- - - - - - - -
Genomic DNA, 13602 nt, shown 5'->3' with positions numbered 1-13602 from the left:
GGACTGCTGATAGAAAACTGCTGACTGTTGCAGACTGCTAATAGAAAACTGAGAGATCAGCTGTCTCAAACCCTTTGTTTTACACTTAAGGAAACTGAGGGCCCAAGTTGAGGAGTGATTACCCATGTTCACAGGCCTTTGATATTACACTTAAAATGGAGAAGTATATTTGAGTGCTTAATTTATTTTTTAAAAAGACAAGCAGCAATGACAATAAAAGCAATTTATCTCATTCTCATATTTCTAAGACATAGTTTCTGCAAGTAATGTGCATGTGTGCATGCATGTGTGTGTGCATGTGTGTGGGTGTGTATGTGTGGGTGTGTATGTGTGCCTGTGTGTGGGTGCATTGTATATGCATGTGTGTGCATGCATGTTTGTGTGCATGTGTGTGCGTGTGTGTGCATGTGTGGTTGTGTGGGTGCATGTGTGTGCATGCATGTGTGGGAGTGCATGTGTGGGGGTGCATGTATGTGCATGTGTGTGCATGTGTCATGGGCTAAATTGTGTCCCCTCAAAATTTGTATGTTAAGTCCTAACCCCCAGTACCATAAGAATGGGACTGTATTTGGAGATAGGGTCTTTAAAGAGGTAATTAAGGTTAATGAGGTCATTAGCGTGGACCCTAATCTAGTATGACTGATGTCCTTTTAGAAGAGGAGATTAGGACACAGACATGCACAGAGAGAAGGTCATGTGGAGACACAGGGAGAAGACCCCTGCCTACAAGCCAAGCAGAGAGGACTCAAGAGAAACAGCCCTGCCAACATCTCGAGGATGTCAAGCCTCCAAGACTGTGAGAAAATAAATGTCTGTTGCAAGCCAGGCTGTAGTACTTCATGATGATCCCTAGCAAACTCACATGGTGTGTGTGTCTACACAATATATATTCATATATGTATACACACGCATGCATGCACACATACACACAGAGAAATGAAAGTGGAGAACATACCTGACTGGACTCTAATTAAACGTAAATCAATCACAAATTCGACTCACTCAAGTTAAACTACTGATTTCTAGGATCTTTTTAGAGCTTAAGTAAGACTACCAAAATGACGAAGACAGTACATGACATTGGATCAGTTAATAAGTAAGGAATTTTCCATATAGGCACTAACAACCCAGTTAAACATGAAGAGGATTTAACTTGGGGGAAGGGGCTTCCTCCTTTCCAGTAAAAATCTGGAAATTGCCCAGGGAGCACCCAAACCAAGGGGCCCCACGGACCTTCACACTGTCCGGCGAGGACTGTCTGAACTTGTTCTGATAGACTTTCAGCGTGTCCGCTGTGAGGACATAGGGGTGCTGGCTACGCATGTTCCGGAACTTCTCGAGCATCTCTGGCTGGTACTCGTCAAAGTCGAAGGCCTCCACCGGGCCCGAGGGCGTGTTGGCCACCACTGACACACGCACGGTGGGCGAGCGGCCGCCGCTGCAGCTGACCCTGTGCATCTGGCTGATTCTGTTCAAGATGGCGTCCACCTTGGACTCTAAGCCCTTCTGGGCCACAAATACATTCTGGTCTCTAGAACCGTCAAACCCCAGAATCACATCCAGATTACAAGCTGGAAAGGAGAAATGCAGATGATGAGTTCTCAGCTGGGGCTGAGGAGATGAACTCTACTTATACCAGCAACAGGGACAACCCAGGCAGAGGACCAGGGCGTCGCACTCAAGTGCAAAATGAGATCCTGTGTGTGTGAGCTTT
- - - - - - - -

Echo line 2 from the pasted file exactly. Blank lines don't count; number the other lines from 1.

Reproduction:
GGACTGCTGATAGAAAACTGCTGACTGTTGCAGACTGCTAATAGAAAACTGAGAGATCAGCTGTCTCAAACCCTTTGTTTTACACTTAAGGAAACTGAGGGCCCAAGTTGAGGAGTGATTACCCATGTTCACAGGCCTTTGATATTACACTTAAAATGGAGAAGTATATTTGAGTGCTTAATTTATTTTTTAAAAAGACAAGCAGCAATGACAATAAAAGCAATTTATCTCATTCTCATATTTCTAAGACATAGTTTCTGCAAGTAATGTGCATGTGTGCATGCATGTGTGTGTGCATGTGTGTGGGTGTGTATGTGTGGGTGTGTATGTGTGCCTGTGTGTGGGTGCATTGTATATGCATGTGTGTGCATGCATGTTTGTGTGCATGTGTGTGCGTGTGTGTGCATGTGTGGTTGTGTGGGTGCATGTGTGTGCATGCATGTGTGGGAGTGCATGTGTGGGGGTGCATGTATGTGCATGTGTGTGCATGTGTCATGGGCTAAATTGTGTCCCCTCAAAATTTGTATGTTAAGTCCTAACCCCCAGTACCATAAGAATGGGACTGTATTTGGAGATAGGGTCTTTAAAGAGGTAATTAAGGTTAATGAGGTCATTAGCGTGGACCCTAATCTAGTATGACTGATGTCCTTTTAGAAGAGGAGATTAGGACACAGACATGCACAGAGAGAAGGTCATGTGGAGACACAGGGAGAAGACCCCTGCCTACAAGCCAAGCAGAGAGGACTCAAGAGAAACAGCCCTGCCAACATCTCGAGGATGTCAAGCCTCCAAGACTGTGAGAAAATAAATGTCTGTTGCAAGCCAGGCTGTAGTACTTCATGATGATCCCTAGCAAACTCACATGGTGTGTGTGTCTACACAATATATATTCATATATGTATACACACGCATGCATGCACACATACACACAGAGAAATGAAAGTGGAGAACATACCTGACTGGACTCTAATTAAACGTAAATCAATCACAAATTCGACTCACTCAAGTTAAACTACTGATTTCTAGGATCTTTTTAGAGCTTAAGTAAGACTACCAAAATGACGAAGACAGTACATGACATTGGATCAGTTAATAAGTAAGGAATTTTCCATATAGGCACTAACAACCCAGTTAAACATGAAGAGGATTTAACTTGGGGGAAGGGGCTTCCTCCTTTCCAGTAAAAATCTGGAAATTGCCCAGGGAGCACCCAAACCAAGGGGCCCCACGGACCTTCACACTGTCCGGCGAGGACTGTCTGAACTTGTTCTGATAGACTTTCAGCGTGTCCGCTGTGAGGACATAGGGGTGCTGGCTACGCATGTTCCGGAACTTCTCGAGCATCTCTGGCTGGTACTCGTCAAAGTCGAAGGCCTCCACCGGGCCCGAGGGCGTGTTGGCCACCACTGACACACGCACGGTGGGCGAGCGGCCGCCGCTGCAGCTGACCCTGTGCATCTGGCTGATTCTGTTCAAGATGGCGTCCACCTTGGACTCTAAGCCCTTCTGGGCCACAAATACATTCTGGTCTCTAGAACCGTCAAACCCCAGAATCACATCCAGATTACAAGCTGGAAAGGAGAAATGCAGATGATGAGTTCTCAGCTGGGGCTGAGGAGATGAACTCTACTTATACCAGCAACAGGGACAACCCAGGCAGAGGACCAGGGCGTCGCACTCAAGTGCAAAATGAGATCCTGTGTGTGTGAGCTTT